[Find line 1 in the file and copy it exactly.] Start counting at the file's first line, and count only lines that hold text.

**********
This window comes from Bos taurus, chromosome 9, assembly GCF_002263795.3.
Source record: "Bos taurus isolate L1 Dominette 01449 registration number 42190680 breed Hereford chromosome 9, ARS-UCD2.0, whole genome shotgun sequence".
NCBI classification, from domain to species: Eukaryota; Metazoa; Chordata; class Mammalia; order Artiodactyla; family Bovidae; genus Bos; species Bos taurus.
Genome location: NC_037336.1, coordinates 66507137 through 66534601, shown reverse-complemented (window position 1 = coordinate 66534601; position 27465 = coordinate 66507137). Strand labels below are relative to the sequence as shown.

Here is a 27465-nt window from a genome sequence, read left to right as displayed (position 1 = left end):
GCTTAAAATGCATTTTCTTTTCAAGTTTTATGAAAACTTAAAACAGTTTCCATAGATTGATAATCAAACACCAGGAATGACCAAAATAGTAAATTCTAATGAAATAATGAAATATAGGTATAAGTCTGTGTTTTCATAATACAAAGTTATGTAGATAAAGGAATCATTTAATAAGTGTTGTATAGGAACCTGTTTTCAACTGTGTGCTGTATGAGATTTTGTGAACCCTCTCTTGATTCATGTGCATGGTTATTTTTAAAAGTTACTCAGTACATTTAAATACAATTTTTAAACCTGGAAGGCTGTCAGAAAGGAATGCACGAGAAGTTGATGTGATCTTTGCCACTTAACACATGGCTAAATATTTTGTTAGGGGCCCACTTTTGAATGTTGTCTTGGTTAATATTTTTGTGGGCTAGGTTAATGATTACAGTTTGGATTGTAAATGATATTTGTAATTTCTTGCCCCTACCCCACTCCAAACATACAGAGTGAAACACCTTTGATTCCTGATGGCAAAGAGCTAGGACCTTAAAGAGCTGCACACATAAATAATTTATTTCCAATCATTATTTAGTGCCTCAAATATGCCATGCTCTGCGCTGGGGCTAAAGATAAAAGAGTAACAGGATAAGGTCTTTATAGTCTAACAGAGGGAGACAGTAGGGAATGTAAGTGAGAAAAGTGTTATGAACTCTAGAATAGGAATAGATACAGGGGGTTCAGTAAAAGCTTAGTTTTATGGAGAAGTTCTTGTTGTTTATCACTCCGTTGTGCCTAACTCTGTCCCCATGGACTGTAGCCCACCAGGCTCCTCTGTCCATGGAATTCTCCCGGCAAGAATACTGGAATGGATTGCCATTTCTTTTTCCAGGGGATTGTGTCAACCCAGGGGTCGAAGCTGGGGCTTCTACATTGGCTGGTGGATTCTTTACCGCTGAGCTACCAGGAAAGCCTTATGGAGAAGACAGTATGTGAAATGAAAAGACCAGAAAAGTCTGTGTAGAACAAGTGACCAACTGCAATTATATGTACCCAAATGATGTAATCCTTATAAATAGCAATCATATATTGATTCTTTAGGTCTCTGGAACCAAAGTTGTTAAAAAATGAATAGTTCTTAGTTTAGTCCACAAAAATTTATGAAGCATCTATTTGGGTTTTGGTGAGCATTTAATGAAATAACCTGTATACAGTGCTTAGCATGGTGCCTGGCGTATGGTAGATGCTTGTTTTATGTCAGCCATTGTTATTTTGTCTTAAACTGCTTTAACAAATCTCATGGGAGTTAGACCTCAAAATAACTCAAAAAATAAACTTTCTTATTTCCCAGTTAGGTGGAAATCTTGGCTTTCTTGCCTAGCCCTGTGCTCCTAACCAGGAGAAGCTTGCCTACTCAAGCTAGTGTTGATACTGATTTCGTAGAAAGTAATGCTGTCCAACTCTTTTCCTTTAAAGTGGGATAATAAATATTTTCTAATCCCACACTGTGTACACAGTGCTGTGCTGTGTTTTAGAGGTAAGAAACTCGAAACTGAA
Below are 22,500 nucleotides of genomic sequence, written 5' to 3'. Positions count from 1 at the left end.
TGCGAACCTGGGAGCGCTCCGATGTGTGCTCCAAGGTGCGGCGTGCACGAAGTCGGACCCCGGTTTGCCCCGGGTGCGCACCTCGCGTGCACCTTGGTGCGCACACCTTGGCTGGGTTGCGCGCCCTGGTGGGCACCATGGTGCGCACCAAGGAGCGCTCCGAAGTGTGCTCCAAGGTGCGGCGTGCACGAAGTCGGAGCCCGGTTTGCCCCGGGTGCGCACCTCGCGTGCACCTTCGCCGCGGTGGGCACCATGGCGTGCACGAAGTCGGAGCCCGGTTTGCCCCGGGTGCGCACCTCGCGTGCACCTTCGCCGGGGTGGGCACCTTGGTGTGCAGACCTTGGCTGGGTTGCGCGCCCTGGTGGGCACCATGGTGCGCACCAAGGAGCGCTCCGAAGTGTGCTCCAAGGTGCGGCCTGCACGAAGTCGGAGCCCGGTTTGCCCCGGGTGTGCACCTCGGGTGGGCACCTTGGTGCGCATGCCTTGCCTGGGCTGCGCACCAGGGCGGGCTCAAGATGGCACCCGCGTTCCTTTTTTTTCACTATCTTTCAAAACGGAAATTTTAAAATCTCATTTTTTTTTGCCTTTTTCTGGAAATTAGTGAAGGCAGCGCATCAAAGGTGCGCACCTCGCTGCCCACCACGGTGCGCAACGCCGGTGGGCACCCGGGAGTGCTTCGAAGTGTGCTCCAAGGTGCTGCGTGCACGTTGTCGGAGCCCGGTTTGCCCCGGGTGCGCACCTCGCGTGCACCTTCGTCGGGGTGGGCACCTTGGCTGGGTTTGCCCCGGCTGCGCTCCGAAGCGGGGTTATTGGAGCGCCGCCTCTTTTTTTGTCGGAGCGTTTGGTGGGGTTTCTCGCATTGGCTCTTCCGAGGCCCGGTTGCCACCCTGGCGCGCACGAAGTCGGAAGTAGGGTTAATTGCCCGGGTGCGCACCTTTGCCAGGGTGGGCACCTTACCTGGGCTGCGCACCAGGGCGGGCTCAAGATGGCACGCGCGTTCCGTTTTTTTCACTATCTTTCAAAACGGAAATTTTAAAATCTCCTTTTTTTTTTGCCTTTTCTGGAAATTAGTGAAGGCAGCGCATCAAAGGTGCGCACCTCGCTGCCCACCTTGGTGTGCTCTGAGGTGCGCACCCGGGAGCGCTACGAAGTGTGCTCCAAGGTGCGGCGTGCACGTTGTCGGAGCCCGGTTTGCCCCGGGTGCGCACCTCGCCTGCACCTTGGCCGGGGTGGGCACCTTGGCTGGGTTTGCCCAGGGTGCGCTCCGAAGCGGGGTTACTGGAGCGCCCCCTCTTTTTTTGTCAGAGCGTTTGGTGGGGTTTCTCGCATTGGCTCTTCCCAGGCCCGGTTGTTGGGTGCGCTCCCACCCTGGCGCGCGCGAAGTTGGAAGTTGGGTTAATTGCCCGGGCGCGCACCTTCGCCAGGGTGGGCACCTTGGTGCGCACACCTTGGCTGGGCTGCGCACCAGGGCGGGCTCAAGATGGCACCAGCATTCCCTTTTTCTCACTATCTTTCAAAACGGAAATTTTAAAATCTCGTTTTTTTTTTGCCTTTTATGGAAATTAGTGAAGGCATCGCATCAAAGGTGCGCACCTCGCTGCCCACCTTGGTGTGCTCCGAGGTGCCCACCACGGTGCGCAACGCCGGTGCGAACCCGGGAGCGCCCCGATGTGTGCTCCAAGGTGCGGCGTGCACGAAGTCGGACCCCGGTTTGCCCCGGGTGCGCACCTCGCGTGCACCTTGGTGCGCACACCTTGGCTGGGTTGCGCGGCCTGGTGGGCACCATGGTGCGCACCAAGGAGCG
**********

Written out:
This window comes from Bos taurus, chromosome 9, assembly GCF_002263795.3.